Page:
The legal black hole, of course, lies in having joint immigration control at the express railways West Kowloon Terminus. This co-location is intended to provide speed and convenience to travelers, enabling them to complete both Hong Kong and mainland immigration clearances at West Kowloon instead of having to do one part at each end. But such an arrangement necessitates stationing mainland immigration and other law-enforcement officials at West Kowloon.

Outsiders unfamiliar with Hong Kong would likely wonder why this is such a time bomb when Hong Kong is, after all, a part of China. International travelers are used to joint immigration control in Europe and North America.

I have flown from Hong Kong to Vancouver where I cleared both Canadian and US immigration before flying on to Seattle where I had no more need to go through immigration and customs. If even different countries allow joint immigration on each others soil, why cant there be joint immigration in Hong Kong, which is, after all, still Chinese soil?

The answer to that question lies deep in trust rather than legal territory. Former transport and housing secretary Anthony Cheung Bing-leung hit the nail on the head last week. Deep in their hearts, many Hongkongers are uncomfortable with joint immigration at West Kowloon not because they believe it violates the Basic Law but that they fear having mainland law enforcement officials on Hong Kong soil.

This fear in itself is a paradox. Many of the same Hongkongers spooked by mainland officials enforcing mainland law at West Kowloon have no qualms about traveling to the mainland for business or leisure where they would be subject to the full force of mainland law. Every day tens of thousands of Hongkongers cross the border at Lowu and other checkpoints.

At Lowu they are subject to Hong Kong law until they use the e-channel to exit. They have then technically left Hong Kong into a gray area of duty-free shops before going through mainland immigration, after which they have legally entered the mainland. This process does not make them uncomfortable.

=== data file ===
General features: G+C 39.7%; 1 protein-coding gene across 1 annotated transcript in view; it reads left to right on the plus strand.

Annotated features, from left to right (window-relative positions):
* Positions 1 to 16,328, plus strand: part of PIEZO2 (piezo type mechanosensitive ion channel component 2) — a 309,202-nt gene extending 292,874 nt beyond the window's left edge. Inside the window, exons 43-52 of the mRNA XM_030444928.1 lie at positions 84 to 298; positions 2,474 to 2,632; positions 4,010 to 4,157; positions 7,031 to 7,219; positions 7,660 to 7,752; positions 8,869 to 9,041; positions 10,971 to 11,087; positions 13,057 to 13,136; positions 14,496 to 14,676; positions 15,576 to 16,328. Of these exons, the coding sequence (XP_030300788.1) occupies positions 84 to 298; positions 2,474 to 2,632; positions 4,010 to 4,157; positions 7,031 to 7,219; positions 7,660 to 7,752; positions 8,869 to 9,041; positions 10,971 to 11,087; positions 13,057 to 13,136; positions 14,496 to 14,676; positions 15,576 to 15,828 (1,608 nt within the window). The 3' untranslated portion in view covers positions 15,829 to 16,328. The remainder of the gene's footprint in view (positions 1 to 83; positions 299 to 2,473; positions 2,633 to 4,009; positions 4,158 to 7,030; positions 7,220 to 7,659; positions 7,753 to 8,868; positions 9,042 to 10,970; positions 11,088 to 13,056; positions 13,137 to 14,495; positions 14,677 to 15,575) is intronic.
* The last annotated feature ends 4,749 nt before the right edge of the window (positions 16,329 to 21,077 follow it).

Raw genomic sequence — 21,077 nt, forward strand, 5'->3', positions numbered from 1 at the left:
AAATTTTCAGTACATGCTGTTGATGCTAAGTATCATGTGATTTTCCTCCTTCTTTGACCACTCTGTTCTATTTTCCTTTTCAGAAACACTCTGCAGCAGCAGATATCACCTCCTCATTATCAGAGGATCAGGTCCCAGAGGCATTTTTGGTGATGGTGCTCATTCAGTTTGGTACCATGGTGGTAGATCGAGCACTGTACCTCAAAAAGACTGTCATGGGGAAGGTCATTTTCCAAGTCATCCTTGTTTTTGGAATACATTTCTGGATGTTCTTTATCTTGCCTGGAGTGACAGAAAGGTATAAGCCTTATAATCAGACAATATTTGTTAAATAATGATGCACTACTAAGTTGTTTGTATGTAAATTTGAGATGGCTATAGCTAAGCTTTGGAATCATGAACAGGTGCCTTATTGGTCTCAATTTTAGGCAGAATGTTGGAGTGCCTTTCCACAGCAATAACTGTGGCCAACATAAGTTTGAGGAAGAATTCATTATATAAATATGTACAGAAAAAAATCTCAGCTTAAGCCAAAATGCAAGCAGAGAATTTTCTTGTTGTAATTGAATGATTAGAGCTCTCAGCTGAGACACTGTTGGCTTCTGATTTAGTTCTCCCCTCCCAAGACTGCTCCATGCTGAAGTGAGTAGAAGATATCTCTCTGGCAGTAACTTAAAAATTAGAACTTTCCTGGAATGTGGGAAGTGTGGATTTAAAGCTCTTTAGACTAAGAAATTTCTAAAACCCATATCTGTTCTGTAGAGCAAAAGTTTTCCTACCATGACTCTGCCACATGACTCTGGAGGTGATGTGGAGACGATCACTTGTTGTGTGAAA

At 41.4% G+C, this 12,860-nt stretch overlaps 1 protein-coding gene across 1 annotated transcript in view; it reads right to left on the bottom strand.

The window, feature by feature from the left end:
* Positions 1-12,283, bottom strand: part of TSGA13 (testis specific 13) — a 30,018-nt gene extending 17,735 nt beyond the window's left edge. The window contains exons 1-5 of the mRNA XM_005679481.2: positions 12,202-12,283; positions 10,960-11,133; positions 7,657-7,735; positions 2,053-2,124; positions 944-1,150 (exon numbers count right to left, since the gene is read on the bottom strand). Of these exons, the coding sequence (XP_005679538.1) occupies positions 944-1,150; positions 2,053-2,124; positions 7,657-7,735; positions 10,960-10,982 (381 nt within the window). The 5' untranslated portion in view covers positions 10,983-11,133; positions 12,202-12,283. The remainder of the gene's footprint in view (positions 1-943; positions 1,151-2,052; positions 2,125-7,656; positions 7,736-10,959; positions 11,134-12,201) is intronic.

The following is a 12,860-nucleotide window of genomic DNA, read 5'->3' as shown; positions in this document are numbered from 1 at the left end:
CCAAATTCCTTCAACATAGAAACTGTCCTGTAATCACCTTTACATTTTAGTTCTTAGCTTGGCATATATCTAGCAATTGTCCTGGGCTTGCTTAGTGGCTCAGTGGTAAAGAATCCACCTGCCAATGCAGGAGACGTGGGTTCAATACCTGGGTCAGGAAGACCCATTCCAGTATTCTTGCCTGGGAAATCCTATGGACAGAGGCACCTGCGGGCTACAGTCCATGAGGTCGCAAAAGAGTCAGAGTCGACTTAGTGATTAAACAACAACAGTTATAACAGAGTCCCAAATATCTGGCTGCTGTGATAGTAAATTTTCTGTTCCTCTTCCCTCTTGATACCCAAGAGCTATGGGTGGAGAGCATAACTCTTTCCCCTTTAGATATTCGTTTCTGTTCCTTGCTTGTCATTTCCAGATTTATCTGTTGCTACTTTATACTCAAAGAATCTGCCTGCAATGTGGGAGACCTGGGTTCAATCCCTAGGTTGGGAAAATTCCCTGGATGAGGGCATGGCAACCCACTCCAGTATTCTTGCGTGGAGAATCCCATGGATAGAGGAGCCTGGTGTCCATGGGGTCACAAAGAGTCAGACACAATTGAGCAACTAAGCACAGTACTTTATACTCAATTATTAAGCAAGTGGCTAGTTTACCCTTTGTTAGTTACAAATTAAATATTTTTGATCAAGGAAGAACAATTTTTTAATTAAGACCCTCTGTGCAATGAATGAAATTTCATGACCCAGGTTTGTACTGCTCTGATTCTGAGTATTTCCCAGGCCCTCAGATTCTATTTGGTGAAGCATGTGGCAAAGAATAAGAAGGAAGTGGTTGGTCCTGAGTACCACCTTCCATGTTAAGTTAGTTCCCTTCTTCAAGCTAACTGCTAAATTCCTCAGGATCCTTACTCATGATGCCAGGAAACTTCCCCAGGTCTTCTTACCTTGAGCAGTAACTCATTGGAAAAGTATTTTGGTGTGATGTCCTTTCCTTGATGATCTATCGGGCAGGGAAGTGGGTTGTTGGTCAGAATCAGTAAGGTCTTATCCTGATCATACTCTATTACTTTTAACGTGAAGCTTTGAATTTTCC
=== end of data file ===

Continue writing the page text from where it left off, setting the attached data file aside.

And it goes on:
So why does having mainland officials at West Kowloon make them uncomfortable? Why cant they simply treat the parts of the West Kowloon terminus controlled by mainland officials after exiting Hong Kong in the same way as they treat the parts of the Lowu checkpoint controlled by mainland officials after exiting Hong Kong?

Its a psychological issue. When Hongkongers exit Hong Kong through the e-channels at Lowu they know they have physically entered the mainland. But when they clear the e-channels at West Kowloon they know in their minds they are still physically in Hong Kong. As such, they are psychologically unable to subject themselves to mainland law.

People have asked what would happen if, for example, they wore a June 4 T-shirt at the West Kowloon terminus checkpoint. The root of that question is again psychological. Hongkongers know very well that if they wore a June 4 T-shirt when traveling to Shenzhen from Lowu, nothing would happen right up to the e-channels on the Hong Kong side but they could be refused entry at the mainland checkpoint or arrested after being allowed to enter.

Their treatment would be no different at West Kowloon. People who travel to the mainland at existing checkpoints are sensible enough not to wear June 4 T-shirts. But they just cant seem to psychologically accept that they must have the same common sense at West Kowloon. They feel that even after technically entering the mainland at the West Kowloon checkpoint they are still physically in Hong Kong and should be subject to local laws.